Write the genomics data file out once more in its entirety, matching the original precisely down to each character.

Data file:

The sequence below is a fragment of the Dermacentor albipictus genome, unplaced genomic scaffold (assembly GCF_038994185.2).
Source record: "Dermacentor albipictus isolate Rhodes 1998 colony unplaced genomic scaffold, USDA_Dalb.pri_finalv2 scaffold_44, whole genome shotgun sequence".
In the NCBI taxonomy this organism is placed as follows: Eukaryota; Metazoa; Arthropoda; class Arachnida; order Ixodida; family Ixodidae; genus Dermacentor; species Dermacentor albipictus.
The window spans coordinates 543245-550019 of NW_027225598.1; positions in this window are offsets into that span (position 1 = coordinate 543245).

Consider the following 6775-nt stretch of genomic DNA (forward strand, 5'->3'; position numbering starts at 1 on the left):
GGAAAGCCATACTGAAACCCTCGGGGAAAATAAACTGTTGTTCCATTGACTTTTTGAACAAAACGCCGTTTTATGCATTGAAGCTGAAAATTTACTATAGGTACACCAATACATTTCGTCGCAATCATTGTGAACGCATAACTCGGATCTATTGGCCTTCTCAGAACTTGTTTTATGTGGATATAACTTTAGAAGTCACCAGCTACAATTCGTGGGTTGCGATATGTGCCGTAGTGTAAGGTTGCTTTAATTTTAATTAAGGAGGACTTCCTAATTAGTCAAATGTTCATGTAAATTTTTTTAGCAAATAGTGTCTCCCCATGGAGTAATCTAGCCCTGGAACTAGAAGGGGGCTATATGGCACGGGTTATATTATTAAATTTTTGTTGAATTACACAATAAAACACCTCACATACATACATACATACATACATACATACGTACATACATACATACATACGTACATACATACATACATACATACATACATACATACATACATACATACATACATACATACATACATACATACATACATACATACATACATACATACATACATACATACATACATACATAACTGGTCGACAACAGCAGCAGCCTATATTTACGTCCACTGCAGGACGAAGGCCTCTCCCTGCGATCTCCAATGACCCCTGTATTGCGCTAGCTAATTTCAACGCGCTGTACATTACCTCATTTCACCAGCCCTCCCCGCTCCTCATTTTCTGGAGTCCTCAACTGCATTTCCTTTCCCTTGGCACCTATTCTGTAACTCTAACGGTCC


The sequence below is a fragment of the Dermacentor albipictus genome, unplaced genomic scaffold (assembly GCF_038994185.2).
Source record: "Dermacentor albipictus isolate Rhodes 1998 colony unplaced genomic scaffold, USDA_Dalb.pri_finalv2 scaffold_44, whole genome shotgun sequence".
In the NCBI taxonomy this organism is placed as follows: Eukaryota; Metazoa; Arthropoda; class Arachnida; order Ixodida; family Ixodidae; genus Dermacentor; species Dermacentor albipictus.
The window spans coordinates 543245-550019 of NW_027225598.1; positions in this window are offsets into that span (position 1 = coordinate 543245).

Consider the following 6775-nt stretch of genomic DNA (forward strand, 5'->3'; position numbering starts at 1 on the left):
GGAAAGCCATACTGAAACCCTCGGGGAAAATAAACTGTTGTTCCATTGACTTTTTGAACAAAACGCCGTTTTATGCATTGAAGCTGAAAATTTACTATAGGTACACCAATACATTTCGTCGCAATCATTGTGAACGCATAACTCGGATCTATTGGCCTTCTCAGAACTTGTTTTATGTGGATATAACTTTAGAAGTCACCAGCTACAATTCGTGGGTTGCGATATGTGCCGTAGTGTAAGGTTGCTTTAATTTTAATTAAGGAGGACTTCCTAATTAGTCAAATGTTCATGTAAATTTTTTTAGCAAATAGTGTCTCCCCATGGAGTAATCTAGCCCTGGAACTAGAAGGGGGCTATATGGCACGGGTTATATTATTAAATTTTTGTTGAATTACACAATAAAACACCTCACATACATACATACATACATACATACATACGTACATACATACATACATACGTACATACATACATACATACATACATACATACATACATACATACATACATACATACATACATACATACATACATACATACATACATACATACATACATACATACATACATACATACATAACTGGTCGACAACAGCAGCAGCCTATATTTACGTCCACTGCAGGACGAAGGCCTCTCCCTGCGATCTCCAATGACCCCTGTATTGCGCTAGCTAATTTCAACGCGCTGTACATTACCTCATTTCACCAGCCCTCCCCGCTCCTCATTTTCTGGAGTCCTCAACTGCATTTCCTTTCCCTTGGCACCTATTCTGTAACTCTAACGGTCC